A circadian variation of sudden cardiac death has been documented, but its relation to individual time of awakening and possible triggering events has not been studied in the general population. By monitoring of mortality records in 4 cities and towns in Massachusetts, 148 potential cases of sudden cardiac death were identified. In 94 cases, the informants listed on the death certificates were contacted, the diagnosis of sudden cardiac death was established, and a telephone interview was completed within a mean of 19 days (range 8 to 28) after the death. The time of day of all 94 cases of sudden cardiac death (mean age 61 +/- 9 years, 74% men) demonstrated a circadian variation (p less than 0.05) with a peak from 9:00 A.M. to 12:00 noon. An analysis of time of death adjusted for individual wake-times of the decedents demonstrated an increased onset of sudden cardiac death during the initial 3-hour interval after awakening with a relative risk of 2.6 (95% confidence interval 1.6, 4.2) compared with other times of the day. The increased risk of sudden cardiac death soon after awakening suggests specific triggering factors or mechanisms that are particularly likely to occur during this time. The narrowing of the time interval during which the risk of sudden cardiac death is increased should facilitate the study of possible pathogenetic mechanisms and triggering factors of the disease and may aid in the design of more effective preventive strategies.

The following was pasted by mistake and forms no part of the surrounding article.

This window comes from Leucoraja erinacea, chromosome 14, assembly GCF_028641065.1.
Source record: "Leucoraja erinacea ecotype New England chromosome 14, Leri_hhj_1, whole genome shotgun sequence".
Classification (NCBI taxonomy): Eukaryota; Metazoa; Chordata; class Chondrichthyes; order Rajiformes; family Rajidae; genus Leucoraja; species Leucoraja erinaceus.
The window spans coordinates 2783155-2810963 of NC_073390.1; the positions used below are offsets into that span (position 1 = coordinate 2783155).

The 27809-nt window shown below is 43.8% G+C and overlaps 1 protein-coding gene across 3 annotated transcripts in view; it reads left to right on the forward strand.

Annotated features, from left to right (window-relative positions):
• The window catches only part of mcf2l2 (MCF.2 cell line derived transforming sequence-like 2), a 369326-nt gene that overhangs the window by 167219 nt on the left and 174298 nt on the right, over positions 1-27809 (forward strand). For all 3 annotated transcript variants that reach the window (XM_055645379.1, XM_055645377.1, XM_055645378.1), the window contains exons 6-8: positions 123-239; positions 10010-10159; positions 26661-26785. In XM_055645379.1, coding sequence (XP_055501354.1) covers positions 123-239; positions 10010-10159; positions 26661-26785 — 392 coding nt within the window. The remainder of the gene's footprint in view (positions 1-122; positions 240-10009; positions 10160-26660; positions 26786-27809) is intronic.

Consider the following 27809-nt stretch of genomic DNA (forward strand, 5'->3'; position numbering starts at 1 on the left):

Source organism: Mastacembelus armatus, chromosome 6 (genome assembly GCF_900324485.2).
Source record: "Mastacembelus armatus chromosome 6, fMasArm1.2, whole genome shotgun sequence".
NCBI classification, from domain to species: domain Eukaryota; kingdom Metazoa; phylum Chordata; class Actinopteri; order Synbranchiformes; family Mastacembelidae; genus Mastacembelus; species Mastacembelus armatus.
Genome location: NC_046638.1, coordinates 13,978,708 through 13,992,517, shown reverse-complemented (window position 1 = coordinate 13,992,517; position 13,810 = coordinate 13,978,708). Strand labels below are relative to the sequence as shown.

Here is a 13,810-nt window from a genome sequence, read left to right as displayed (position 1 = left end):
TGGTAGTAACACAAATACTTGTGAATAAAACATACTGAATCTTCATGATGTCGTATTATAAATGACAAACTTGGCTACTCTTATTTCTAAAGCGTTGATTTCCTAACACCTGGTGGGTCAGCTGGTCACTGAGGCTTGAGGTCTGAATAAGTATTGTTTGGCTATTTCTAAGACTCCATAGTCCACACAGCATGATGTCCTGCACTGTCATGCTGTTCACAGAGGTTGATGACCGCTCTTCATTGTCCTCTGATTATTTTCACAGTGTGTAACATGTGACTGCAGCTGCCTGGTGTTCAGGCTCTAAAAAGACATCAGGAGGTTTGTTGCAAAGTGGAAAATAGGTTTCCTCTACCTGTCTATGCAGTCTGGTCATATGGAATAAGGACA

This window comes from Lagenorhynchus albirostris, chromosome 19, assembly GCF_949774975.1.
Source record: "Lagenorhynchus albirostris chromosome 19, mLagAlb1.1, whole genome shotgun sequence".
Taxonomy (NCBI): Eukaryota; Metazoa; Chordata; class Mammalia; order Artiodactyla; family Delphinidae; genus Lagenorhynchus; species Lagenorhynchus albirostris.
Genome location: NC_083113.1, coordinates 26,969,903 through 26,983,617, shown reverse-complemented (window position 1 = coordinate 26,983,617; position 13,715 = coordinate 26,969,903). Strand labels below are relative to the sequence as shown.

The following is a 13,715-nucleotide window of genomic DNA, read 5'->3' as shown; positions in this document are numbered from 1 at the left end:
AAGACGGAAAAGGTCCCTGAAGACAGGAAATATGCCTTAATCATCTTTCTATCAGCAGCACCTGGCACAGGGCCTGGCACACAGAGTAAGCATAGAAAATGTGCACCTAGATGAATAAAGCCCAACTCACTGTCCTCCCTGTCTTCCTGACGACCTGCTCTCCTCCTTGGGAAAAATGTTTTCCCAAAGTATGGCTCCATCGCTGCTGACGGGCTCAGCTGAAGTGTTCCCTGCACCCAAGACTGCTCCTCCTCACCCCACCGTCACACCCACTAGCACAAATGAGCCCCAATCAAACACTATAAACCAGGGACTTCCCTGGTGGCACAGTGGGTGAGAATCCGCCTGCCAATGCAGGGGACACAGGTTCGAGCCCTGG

Available at: http://works.bepress.com/robert_goldberg/226/